You will not succeed if you are not willing to change. Our clever minds make associations with lots of things .. sometimes just a song can remind us of a crazy night out and be a trigger, or simply the sun shining on a beautiful day can make us think of having a drink. You have to replace the triggers. Do something on a sunny day that you think about the next time the sun shines. There is more to life on a sunny day than getting bladdered!
You have to break the cycle. You have to fill your time with different things than you did before. Take up a new hobby, go for a run, read a self help book, listen to a podcast. You have to change your associations in order to succeed. You can do this but it will take hard work and determination and a willingness to change. This is your new life, a second chance. Make it happen.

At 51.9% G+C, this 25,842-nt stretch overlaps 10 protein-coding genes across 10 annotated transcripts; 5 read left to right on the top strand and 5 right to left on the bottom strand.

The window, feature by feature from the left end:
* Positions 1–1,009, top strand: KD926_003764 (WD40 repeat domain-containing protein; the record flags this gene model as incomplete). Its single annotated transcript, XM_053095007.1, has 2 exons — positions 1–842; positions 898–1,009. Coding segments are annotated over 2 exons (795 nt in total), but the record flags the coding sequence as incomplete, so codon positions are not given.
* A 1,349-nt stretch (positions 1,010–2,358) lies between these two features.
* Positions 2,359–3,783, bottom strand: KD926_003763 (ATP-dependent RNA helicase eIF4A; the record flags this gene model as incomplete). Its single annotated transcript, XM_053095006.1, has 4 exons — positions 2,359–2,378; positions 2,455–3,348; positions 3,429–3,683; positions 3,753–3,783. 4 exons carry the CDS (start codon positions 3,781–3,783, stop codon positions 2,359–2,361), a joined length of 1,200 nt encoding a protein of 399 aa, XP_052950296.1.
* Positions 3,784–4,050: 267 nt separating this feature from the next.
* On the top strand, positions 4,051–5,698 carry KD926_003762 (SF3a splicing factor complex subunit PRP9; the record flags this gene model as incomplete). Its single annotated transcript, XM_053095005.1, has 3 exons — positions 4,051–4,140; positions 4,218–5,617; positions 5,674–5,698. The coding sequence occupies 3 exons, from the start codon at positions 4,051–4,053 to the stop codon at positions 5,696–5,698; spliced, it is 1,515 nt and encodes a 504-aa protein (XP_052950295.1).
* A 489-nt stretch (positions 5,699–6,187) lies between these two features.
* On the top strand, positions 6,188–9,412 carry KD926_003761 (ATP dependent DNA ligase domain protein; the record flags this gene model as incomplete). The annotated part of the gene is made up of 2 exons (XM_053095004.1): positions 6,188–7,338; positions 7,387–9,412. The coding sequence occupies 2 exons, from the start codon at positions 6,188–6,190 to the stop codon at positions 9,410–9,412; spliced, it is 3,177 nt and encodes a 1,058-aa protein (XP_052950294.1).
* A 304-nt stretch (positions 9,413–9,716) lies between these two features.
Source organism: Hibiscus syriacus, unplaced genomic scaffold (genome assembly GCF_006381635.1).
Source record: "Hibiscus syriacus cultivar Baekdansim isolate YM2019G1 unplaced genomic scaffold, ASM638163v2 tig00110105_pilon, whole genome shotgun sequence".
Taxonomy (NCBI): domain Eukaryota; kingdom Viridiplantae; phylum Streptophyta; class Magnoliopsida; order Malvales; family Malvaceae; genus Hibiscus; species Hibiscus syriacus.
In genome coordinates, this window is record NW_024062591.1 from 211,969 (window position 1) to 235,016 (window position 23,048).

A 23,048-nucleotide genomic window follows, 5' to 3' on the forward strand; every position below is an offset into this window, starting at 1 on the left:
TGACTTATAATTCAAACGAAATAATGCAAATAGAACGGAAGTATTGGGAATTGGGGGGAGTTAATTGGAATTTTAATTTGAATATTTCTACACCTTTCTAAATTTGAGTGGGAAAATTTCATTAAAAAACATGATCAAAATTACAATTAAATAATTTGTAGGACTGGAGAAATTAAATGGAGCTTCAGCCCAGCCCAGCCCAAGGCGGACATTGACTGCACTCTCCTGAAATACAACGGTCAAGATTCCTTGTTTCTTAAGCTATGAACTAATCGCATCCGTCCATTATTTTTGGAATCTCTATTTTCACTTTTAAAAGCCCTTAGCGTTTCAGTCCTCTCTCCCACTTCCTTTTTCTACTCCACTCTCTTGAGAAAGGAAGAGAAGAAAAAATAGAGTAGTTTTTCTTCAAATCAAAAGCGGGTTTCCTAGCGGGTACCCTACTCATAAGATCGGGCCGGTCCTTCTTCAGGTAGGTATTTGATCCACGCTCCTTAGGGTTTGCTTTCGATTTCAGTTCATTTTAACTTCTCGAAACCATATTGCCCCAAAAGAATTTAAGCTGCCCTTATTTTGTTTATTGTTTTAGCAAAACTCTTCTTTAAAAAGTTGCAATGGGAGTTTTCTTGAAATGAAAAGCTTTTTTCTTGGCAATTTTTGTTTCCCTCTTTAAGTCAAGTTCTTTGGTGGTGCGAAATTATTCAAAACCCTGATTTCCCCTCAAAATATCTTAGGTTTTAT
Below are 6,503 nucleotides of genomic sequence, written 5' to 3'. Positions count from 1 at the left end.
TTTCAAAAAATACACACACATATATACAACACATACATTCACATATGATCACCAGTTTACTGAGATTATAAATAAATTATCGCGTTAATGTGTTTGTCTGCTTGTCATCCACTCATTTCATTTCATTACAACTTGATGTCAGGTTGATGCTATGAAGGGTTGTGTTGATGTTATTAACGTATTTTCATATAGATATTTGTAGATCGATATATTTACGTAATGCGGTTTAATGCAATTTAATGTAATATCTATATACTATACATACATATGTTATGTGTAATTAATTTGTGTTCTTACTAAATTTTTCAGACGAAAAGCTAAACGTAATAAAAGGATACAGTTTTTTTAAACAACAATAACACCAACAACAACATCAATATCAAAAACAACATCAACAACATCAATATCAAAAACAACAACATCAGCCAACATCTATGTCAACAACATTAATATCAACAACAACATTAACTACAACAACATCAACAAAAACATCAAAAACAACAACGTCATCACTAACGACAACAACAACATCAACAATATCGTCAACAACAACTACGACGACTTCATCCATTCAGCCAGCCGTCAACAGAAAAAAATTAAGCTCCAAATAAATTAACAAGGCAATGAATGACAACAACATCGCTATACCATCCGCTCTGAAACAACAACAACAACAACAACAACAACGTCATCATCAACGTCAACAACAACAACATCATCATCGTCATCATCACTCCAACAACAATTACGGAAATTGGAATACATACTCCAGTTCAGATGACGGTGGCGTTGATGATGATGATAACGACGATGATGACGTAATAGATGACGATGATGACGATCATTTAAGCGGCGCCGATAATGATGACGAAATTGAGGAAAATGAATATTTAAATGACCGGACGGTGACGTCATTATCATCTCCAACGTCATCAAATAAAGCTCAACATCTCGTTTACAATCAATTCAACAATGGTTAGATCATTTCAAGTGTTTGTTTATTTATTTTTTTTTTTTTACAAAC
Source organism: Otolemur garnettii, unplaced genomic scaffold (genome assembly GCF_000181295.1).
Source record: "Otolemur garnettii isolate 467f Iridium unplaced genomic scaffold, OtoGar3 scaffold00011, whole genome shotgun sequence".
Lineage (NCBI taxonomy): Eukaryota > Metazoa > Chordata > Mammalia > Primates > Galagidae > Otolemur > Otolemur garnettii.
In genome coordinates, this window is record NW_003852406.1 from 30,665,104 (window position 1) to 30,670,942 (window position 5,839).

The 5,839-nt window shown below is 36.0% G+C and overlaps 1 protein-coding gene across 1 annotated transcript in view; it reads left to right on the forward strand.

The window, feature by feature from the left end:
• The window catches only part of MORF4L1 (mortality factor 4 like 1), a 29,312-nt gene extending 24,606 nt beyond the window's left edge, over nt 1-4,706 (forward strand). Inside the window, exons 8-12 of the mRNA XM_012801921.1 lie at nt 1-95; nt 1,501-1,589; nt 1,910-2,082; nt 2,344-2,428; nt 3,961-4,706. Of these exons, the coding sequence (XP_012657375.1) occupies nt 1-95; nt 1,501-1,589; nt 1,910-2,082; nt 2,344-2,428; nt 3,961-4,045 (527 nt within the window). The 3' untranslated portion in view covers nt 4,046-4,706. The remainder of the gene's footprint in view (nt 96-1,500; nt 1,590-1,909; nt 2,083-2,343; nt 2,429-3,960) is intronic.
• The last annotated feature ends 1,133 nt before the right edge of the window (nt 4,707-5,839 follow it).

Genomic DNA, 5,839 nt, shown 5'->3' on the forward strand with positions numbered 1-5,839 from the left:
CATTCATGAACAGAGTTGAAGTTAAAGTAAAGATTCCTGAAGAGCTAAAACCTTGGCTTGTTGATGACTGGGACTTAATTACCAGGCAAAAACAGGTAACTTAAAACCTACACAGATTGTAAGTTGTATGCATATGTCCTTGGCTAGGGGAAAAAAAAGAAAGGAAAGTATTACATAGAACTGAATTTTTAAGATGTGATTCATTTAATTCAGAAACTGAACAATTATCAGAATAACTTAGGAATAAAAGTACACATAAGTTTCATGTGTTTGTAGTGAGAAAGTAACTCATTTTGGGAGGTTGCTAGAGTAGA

A definition of a hangover – ‘A hangover is the experience of various unpleasant physiological and psychological effects following the consumption of ethanol. Hangovers can last for several hours or for more than 24 hours. Typical symptoms of a hangover may include headache, drowsiness, concentration problems, dry mouth, fatigue, gastrointestinal distress (e.g., vomiting), absence of hunger, depression, sweating, nausea and anxiety.’
My question is, after reading this, why would we intentionally do this to ourselves?! If you read these symptoms on a medicine, would you take it?!!
Isn’t it funny (or not), how we laugh about hangovers? After a good night out, the first thing we gauge the next day is the level of hangover. What type is it? Is it a wam bam, in your face, crippling one? Or is it a slow burner? Is it a headache? Or has it paralysed you on the bathroom floor? Can it be cured by a glass of water and an Alka Seltzer, or does it need serious medication like a Big Mac & fries? Will it completely ruin your day or just the majority of it?